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Convuls Ther. 1993;9(1):28-38.

The Randt Memory Test in Electroconvulsive Therapy: Relation to Illness and Treatment Parameters.

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Department of Psychiatry and Behavioral Sciences, State University of New York, Stony Brook, New York, USA; and Department of Psychiatry, Eginition Hospital, University of Athens, Athens, Greece.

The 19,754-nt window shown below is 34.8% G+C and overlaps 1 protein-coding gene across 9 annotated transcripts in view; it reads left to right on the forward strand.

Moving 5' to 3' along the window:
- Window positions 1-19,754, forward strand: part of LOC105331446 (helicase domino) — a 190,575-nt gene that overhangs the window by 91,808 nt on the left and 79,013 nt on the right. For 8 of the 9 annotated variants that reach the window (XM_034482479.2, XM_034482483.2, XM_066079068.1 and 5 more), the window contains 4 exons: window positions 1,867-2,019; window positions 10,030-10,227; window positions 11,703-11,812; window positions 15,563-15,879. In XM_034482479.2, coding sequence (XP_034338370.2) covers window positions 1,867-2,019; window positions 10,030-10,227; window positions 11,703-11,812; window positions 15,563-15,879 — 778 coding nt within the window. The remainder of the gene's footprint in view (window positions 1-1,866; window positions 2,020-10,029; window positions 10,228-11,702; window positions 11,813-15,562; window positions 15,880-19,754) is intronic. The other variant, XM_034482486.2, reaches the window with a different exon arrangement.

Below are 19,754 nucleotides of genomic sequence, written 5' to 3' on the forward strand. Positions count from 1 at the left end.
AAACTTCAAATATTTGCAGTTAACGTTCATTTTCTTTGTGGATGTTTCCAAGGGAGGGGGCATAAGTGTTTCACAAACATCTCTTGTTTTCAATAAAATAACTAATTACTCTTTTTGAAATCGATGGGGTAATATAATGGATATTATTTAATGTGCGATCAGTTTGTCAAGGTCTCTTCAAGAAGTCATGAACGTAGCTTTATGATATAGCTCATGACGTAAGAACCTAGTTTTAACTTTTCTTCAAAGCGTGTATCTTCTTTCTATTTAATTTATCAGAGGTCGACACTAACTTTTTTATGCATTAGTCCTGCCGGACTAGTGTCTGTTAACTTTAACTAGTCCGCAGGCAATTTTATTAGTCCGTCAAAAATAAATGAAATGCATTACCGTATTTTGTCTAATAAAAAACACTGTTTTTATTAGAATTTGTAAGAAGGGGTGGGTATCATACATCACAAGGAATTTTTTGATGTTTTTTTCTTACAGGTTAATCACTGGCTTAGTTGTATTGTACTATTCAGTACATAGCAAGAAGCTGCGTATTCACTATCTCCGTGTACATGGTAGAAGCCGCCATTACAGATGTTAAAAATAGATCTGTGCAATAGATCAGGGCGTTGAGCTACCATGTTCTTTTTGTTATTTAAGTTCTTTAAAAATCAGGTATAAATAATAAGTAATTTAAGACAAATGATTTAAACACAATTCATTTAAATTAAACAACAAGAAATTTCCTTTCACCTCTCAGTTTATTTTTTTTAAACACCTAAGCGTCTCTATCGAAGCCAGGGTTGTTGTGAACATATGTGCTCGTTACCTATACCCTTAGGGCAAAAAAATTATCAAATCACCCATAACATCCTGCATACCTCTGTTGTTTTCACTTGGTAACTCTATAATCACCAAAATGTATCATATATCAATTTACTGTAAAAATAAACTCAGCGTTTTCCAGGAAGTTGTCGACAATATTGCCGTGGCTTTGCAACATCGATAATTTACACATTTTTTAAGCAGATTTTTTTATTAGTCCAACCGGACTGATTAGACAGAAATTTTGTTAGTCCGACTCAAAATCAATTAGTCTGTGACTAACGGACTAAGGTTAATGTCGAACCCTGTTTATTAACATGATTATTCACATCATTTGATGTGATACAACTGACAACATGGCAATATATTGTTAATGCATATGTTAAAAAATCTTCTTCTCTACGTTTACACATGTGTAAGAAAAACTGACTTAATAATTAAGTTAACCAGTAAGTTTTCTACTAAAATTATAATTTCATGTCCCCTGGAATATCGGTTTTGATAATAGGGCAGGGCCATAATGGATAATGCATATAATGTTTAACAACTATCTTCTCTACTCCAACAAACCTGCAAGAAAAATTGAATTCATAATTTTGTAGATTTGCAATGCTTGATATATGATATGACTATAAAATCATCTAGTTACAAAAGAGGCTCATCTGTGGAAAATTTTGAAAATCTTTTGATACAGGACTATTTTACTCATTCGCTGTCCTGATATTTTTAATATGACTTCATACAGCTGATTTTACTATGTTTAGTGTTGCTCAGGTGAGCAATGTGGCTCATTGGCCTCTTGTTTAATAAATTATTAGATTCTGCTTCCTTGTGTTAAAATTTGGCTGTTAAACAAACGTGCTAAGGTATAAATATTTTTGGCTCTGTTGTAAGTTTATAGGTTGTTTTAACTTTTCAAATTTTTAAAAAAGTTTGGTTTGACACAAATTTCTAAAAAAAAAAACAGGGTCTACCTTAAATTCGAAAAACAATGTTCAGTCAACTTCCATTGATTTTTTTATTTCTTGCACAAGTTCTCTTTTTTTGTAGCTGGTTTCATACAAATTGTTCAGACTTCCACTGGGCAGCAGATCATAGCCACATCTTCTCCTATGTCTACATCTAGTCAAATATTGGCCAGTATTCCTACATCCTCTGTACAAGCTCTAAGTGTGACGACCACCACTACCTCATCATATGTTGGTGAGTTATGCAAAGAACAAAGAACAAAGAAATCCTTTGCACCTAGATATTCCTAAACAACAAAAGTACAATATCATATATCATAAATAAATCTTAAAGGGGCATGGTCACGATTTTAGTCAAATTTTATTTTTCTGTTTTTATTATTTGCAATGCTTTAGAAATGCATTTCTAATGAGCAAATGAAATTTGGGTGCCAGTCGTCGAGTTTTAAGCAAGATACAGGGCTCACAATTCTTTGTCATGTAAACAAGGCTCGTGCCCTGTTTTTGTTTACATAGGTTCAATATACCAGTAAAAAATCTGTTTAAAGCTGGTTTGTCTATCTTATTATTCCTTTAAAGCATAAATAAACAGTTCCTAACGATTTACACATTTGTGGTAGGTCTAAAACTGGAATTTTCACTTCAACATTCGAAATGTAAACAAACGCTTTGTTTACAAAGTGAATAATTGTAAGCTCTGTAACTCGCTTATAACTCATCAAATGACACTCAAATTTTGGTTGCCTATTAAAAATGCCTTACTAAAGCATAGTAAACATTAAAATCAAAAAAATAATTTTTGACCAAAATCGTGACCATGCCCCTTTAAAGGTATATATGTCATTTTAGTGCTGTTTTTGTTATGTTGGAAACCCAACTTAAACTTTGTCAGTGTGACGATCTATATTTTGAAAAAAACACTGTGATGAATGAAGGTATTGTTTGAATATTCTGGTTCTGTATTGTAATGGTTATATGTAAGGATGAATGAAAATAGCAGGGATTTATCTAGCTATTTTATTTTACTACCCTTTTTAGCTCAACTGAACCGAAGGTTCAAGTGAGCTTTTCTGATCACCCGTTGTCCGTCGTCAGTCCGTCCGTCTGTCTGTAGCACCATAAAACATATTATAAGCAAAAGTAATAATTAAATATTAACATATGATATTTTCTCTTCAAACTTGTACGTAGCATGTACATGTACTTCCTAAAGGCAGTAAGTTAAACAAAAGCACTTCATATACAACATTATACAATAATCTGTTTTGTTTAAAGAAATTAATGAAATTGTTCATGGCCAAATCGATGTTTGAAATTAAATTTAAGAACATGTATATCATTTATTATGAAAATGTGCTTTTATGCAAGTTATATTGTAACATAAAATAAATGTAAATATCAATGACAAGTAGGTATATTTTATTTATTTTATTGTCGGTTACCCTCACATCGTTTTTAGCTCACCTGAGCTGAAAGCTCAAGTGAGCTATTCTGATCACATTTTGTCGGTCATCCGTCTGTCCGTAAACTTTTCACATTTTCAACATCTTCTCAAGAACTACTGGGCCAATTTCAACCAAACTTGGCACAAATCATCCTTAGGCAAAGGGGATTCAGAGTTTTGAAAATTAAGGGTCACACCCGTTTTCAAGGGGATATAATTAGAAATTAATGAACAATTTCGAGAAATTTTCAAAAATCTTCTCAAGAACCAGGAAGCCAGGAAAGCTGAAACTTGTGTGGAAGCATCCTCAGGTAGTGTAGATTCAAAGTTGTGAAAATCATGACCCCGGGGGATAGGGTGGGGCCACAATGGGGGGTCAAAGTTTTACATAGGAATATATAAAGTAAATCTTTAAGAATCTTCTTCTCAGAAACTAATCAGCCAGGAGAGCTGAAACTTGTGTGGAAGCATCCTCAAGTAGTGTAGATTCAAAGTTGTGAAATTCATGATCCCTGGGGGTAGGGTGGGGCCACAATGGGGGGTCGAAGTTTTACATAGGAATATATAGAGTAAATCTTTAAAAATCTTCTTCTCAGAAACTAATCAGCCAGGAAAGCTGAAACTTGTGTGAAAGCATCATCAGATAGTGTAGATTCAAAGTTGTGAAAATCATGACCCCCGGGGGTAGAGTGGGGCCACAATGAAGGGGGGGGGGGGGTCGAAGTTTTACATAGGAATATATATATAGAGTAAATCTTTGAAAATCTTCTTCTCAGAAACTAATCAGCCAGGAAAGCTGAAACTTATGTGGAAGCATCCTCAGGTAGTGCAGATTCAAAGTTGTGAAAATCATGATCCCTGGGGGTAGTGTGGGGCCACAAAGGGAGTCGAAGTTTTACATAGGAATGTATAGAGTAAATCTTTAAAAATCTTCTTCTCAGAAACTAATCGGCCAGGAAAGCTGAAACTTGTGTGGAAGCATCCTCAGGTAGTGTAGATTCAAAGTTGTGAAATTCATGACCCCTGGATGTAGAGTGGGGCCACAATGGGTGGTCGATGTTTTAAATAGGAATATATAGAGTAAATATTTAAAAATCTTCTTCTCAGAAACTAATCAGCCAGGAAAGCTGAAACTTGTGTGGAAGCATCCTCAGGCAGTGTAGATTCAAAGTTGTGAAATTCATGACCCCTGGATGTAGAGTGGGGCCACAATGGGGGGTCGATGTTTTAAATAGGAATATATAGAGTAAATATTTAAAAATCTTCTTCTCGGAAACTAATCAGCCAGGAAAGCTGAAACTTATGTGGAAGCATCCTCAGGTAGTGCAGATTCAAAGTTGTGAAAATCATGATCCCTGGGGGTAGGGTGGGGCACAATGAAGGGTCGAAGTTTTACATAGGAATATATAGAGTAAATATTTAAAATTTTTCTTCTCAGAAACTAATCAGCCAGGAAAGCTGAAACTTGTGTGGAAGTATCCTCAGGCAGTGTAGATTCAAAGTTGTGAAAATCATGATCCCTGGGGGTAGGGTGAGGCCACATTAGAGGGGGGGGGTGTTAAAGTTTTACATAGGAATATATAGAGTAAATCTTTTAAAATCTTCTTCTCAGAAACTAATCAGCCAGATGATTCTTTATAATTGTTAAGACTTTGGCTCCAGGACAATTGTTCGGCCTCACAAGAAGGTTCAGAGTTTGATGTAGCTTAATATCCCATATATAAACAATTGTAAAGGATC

We used the Randt Memory Test (RMT) to examine the effects of electroconvulsive therapy (ECT) on memory in 23 depressed patients. Immediate recall was unaffected by ECT, but delayed recall was reduced 48-72 h following reorientation after ECT. These changes were not correlated with the total seizure time or with the dose of electrical energy. Most patients rated their memory as improved after ECT on the Squire Subjective Memory Questionnaire. Improvement in mood, as reflected in behavior scales, was correlated with the subjective perception of memory performance, but not with the objective performance on the RMT. Improvement in depressive mood is independent of changes in performance on tests of memory. The RMT is a convenient and useful instrument to monitor the memory effects of ECT.

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